By: Jason Mellard, AIA, LEED AP
The Digital Future of Campus Communities
As edtech heats up, new technologies are not only providing more interactive, engaging, and inclusive learning opportunities, they’re also revolutionizing our sense of community on campus—forecasting and responding to the evolution in the ways we engage with each other and the world around us.
Cultural phenomenon such as Fortnite and NBA virtual reality goggles have spawned new dance moves and massive YouTube followings. Whether battling in an imaginary world, sitting courtside at a playoff game, or dancing alongside avatar friends at a virtual concert, immersive virtual technologies offer experiences only possible in this digital “third space” where spectators are more than witnesses—becoming active participants present in the evolution of a new kind of community.
Online communities are certainly not new. For decades, social media, forums, and messaging boards have brought people together around common interests and shared goals. The explosion of emerging technologies, however, has ushered the possibilities of immersive experiences that replicate real-life and challenge traditional notions of community and the way we think of school communities.
Technologies such as haptic sensing, AR/VR, and gestural and voice-activated technologies are unlocking educational possibilities that not only meet current, prevailing social expectations but also expand community beyond the limitations of place, time, and resources. As schools look to preserve the social element of the campus as a place to learn leadership, empathy, problem-solving, and communication skills, these technologies, when used appropriately, can promote the development of these competences while meeting students where they are.
Injecting physical touch into a virtual world, for example, haptic sensing replicates sensations from the smallest buzz and squishiest slime to the hum of a guitar string and the thud of a bowling ball. Students can give their best friend a hug or high-five, compete in a soccer match, or harmonize in a virtual band even when separated by an ocean. Adding new layers to our physical world, AR/VR creates a new or enhanced environment where virtual field trips can take classrooms to far away locations, exchange students are invited to share their experiences with students, and regular school programing and activities can be done alongside students from anywhere in the world. Imagine motioning or calling your environment to life. Among a world of possibilities, gestural and voice-activated technologies allow students to paint, turn up the music, and make characters move in a virtual space with the simple swipe of the hand.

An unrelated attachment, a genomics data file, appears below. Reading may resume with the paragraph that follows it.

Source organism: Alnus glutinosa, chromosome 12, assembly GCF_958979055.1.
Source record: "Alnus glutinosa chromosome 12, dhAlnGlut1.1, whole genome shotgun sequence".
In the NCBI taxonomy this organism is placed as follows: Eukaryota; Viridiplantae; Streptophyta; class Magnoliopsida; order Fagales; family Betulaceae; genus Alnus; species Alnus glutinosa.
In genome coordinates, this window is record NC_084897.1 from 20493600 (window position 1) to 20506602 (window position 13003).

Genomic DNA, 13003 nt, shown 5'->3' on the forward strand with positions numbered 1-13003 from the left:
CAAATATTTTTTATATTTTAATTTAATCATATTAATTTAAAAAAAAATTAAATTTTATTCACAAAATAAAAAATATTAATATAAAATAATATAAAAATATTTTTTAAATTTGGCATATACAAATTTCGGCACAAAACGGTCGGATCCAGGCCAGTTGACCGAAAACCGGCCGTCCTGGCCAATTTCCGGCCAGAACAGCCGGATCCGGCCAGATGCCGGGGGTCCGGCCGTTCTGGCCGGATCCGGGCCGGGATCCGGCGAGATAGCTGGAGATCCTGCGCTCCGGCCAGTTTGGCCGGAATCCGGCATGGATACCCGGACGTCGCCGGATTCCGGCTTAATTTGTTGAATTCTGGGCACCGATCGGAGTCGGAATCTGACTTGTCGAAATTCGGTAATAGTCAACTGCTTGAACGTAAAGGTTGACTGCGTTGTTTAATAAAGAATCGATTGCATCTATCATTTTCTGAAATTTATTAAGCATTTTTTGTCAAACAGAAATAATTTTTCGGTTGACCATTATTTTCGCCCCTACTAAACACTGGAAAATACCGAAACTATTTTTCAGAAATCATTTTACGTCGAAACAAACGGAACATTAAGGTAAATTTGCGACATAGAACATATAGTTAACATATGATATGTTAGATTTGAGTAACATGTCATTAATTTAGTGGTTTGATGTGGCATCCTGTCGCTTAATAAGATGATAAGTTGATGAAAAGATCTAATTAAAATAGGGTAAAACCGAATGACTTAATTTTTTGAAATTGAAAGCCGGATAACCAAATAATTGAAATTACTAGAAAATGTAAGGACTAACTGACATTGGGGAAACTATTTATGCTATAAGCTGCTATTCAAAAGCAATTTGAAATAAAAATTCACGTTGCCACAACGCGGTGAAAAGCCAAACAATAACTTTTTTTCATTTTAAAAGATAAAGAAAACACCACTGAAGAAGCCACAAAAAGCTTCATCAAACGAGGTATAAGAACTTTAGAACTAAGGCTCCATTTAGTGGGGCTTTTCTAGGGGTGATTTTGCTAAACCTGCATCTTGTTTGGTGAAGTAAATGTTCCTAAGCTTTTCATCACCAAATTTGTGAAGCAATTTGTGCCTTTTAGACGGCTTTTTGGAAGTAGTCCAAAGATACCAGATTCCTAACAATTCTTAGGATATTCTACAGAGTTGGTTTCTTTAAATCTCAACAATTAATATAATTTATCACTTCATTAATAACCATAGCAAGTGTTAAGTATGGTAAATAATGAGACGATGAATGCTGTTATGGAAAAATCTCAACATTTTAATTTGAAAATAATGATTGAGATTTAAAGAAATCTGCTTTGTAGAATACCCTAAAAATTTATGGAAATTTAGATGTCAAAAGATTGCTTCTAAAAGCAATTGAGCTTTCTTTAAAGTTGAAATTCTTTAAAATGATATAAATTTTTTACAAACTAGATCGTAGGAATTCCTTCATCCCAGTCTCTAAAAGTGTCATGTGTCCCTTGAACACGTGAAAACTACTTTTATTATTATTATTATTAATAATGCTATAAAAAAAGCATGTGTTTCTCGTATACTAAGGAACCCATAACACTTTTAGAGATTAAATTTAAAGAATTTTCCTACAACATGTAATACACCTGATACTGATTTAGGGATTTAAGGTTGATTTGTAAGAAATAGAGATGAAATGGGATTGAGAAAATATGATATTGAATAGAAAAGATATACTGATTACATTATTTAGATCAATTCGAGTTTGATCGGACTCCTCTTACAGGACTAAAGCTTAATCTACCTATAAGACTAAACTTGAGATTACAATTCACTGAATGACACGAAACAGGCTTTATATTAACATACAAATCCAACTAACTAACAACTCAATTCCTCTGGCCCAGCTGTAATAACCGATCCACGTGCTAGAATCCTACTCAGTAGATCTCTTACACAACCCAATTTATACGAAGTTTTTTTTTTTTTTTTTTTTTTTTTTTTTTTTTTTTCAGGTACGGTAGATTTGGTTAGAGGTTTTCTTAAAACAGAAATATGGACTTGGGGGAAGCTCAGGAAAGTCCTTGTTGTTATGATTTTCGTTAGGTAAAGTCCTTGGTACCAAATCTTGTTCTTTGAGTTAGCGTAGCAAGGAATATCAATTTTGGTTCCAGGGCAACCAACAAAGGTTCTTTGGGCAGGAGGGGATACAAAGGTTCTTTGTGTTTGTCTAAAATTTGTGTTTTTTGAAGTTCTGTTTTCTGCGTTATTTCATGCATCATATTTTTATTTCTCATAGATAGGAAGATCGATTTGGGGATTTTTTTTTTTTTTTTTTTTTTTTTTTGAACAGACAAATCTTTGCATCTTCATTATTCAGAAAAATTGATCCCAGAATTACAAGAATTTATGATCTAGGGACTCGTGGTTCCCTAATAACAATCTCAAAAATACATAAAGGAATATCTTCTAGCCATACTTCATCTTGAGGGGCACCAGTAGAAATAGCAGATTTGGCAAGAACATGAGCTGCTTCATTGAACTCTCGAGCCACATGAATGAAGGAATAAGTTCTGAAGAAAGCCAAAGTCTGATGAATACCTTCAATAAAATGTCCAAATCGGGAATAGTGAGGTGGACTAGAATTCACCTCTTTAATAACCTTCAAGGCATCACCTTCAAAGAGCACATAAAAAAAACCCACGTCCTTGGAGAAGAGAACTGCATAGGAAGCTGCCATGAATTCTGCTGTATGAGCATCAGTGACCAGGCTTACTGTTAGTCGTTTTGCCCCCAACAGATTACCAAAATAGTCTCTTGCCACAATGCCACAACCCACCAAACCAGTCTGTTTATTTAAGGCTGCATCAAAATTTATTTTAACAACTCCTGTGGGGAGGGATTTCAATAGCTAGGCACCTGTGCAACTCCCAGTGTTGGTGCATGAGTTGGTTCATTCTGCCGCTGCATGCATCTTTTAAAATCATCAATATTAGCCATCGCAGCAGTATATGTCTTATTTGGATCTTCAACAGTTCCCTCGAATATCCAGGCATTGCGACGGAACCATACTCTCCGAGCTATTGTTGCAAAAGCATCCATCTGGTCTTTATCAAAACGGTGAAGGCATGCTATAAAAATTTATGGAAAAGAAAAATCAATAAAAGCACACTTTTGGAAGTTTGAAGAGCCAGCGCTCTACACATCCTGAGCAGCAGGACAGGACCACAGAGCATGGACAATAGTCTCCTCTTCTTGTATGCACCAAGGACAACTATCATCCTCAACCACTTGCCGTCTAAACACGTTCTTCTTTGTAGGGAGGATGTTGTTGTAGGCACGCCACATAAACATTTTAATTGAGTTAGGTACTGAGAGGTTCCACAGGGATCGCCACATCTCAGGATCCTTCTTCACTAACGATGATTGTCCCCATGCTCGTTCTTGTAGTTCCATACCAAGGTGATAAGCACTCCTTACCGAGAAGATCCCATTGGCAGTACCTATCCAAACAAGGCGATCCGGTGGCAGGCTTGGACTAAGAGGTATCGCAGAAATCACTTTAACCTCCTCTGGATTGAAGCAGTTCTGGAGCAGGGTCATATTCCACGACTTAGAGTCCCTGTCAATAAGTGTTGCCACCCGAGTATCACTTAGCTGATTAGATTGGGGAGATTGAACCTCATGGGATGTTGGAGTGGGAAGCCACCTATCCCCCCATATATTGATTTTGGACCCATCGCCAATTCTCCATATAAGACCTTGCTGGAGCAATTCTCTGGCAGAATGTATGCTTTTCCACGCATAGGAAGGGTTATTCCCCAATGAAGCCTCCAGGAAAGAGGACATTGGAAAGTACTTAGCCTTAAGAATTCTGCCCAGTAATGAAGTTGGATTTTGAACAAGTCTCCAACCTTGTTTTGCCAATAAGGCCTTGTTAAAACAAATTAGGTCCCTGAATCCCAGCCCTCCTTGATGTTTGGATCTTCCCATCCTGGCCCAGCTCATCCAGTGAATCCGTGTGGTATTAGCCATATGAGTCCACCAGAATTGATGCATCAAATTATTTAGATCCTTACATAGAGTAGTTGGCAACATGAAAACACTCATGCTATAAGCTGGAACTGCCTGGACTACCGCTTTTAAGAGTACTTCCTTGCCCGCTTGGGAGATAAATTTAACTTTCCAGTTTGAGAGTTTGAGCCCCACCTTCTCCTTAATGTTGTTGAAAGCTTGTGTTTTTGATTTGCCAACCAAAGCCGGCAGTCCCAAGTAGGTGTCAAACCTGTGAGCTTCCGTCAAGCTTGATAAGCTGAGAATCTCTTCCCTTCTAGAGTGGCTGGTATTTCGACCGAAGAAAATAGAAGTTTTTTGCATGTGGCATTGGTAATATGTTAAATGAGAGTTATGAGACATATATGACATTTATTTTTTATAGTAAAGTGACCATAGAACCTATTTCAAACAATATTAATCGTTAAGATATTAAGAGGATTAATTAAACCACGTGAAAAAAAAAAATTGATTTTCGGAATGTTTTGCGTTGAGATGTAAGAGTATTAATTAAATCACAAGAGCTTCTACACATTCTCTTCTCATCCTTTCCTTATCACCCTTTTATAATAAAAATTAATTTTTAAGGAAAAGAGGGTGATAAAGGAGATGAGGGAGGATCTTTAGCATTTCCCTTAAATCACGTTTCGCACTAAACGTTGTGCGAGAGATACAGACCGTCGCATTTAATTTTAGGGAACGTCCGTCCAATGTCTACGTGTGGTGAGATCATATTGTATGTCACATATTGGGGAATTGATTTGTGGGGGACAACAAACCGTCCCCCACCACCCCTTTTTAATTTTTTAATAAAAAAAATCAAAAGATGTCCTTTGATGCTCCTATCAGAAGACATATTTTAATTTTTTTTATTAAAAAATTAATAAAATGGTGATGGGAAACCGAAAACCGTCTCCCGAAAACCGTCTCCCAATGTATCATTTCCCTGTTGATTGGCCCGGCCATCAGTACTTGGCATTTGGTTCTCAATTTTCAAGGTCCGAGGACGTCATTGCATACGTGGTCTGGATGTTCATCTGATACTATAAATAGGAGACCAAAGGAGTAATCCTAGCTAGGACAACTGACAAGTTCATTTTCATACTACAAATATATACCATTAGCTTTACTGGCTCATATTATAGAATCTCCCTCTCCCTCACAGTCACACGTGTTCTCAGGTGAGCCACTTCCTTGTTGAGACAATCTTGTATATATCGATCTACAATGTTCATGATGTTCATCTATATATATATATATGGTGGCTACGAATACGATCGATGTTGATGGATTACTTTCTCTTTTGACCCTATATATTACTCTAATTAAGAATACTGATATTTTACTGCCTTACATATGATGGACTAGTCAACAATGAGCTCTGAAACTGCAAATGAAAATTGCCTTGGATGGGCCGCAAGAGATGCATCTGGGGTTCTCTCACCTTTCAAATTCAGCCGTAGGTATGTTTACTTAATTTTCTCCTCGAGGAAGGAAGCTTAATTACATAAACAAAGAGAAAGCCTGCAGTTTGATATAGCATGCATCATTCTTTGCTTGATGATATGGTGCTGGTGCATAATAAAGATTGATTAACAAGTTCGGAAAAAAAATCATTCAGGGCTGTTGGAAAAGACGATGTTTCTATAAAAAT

Suddenly, the community on campus reflects the increasingly global community of future commerce and modern life. Avatars can help students grow their self-confidence, learn to accept differences, or participate in activities otherwise limited by physical abilities, language proficiencies, or resource availability. Students can also join in interactive, collective cultural experiences such as dances and performances with schools from all corners of the globe.
Together, these technologies blur the line between the digital realm and the physical one—redefining our sense of place, how we talk to each other, how we think of social bonds, and introducing new ways for communities to take shape. Where once social connections on campus or in childhood depended on face-to-face time—determined by which the students in your class or on your sports team, for instance—new technologies have started to move student communities to the digital and virtual world. As the popularity of readily available technologies in the consumer market continues to grow, educators can look to adapt these technologies for the school setting as a powerful means of providing students everywhere with rich social experiences.
Where social connections between students once hinged on face-to-face time-limited by geographic location, the students in your class, or the others on your sports team, for instance, new technologies have started to move student communities to the digital and virtual world—creating a place accessible anywhere, anytime. This virtual space becomes a sort of “third place” that complements and enhances the depth and purpose of the built environment. It offers an opportunity to add a dynamic layer to the student experience—teaching students critical social skills in engaging and interactive ways, introducing a global community to the local campus, and making collaborative problem-solving and communication more fluid and intuitive. Freeing up space from individual, siloed learning environments in favor of more shared spaces, these technologies can maximize the potential of the classroom and the entire campus while calling into question our traditional notions of place—from what boundaries define the campus to assigned seating, individual desks, and lockers.
Activating the classroom as a global citizen, these emerging technologies not only introduce new ways to think about and facilitate on-campus connections and relationships, they begin to lay the foundation of a more expanded, global classroom that empowers students to better relate to themselves, each other, and the modern world around them.
Jason Mellard, AIA, LEED AP is a Senior Associate in Corgan’s Education Studio in Dallas, Texas. Jason may be contacted at firstname.lastname@example.org.